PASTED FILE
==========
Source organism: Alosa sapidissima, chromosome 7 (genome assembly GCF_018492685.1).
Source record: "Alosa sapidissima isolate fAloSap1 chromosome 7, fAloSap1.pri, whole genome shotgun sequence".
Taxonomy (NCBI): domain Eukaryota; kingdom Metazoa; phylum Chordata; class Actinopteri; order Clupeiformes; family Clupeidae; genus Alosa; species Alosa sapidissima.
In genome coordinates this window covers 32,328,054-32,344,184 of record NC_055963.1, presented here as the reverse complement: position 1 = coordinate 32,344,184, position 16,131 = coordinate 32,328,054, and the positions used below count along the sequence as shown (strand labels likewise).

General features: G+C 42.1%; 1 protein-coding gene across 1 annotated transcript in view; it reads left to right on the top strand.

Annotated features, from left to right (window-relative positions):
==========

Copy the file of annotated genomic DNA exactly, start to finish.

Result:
Source organism: Alosa sapidissima, chromosome 7 (genome assembly GCF_018492685.1).
Source record: "Alosa sapidissima isolate fAloSap1 chromosome 7, fAloSap1.pri, whole genome shotgun sequence".
Taxonomy (NCBI): domain Eukaryota; kingdom Metazoa; phylum Chordata; class Actinopteri; order Clupeiformes; family Clupeidae; genus Alosa; species Alosa sapidissima.
In genome coordinates this window covers 32,328,054-32,344,184 of record NC_055963.1, presented here as the reverse complement: position 1 = coordinate 32,344,184, position 16,131 = coordinate 32,328,054, and the positions used below count along the sequence as shown (strand labels likewise).

General features: G+C 42.1%; 1 protein-coding gene across 1 annotated transcript in view; it reads left to right on the top strand.

Annotated features, from left to right (window-relative positions):